Indigenous depictions of performance all embody something more than a presentation of a story but essentially a sense of ‘Wairua’ that comes from the respect and integrity that has been given to the project and resonates simultaneously with both the performers and the audience. This for me is what makes performing arts so special and unique as there are only certain moments where a performance creates an ambience that connects with people emotionally regardless of what ethnicity they may derive from. Performing for indigenous people encompasses an awareness for all facets both physically and spiritually which consequently offers valued meaning to the final piece of work. This can be reflected within Kapa Haka. Waiata or seeing a Māori piece of theatre, as each if these examples exert not only the visible elements of emotion but the intangible features which leave a lingering effect long after the final line has been read.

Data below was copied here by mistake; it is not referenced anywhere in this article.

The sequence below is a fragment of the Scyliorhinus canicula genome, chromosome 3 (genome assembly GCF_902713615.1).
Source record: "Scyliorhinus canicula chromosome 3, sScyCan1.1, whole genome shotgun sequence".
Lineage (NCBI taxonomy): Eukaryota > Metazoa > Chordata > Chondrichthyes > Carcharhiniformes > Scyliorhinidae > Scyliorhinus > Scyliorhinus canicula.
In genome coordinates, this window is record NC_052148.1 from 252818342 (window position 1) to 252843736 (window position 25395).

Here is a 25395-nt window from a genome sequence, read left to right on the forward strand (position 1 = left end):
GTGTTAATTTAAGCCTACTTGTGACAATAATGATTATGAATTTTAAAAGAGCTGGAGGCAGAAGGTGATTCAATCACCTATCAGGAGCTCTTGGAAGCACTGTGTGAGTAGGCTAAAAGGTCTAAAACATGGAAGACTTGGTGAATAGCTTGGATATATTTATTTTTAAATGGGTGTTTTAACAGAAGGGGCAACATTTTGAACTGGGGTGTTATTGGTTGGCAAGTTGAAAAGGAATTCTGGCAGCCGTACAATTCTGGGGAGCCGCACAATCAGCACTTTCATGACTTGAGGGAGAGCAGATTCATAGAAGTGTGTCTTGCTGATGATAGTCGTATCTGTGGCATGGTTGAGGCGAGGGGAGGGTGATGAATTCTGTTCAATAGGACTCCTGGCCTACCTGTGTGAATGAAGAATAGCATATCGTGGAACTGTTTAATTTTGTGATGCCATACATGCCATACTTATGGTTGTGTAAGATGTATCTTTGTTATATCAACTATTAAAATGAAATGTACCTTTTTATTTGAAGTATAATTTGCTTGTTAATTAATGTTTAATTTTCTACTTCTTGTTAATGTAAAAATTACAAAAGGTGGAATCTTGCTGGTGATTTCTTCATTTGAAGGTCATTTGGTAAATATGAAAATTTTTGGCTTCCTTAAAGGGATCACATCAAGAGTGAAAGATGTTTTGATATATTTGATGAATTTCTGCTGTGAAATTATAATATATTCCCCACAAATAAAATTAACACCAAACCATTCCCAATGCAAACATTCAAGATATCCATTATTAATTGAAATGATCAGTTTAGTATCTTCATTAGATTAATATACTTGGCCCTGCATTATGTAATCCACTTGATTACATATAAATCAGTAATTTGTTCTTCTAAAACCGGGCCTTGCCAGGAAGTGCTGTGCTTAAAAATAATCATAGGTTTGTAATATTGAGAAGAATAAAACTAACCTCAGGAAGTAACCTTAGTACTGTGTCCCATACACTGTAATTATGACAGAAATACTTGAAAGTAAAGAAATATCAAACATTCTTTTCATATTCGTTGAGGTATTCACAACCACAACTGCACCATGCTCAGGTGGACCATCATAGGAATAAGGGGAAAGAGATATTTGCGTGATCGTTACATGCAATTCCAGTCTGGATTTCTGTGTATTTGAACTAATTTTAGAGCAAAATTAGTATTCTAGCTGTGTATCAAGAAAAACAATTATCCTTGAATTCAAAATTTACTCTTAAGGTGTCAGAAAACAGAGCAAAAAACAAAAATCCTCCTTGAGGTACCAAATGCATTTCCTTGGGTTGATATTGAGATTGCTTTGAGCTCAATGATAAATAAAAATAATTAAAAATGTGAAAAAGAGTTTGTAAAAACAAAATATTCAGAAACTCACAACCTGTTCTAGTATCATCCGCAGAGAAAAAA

An essential way that this can be defined is through the performance of ‘Troilus and Cressida’ directed by Rachel House which took place at the Globe theatre in London and within Aotearoa as well in 2012 . When studying this version for a Māori theatre paper based on ‘theatre of Aotearoa/New Zealand’ I vividly remember seeing the members of the cast forming a huddled embrace with each other, arms looped over one another’s shoulders, shedding tears of appreciation. This moment was not an aspect of the actual performance, but it was a type of performance which was overpowering in terms of the lasting effect it initiated. This presentation of ‘Troilus and Cressida’ was the first Shakespearean play to be entirely translated, devised and performed in Te Reo Māori by Māori actors and it is this occurrence which undoubtedly would have given an immense sense of fulfilment to those who viewed the play and for the creators especially. To have such a prominently English playwright like Shakespeare being interpreted and shared by an indigenous ensemble working alongside the Globe theatre signifies such a powerful reflection of potential for indigenous artists within a westernised craft like theatre. It was this piece of work which indicated how successfully Māori could adapt and form an admirable bridge between indigenous and non-indigenous perspectives.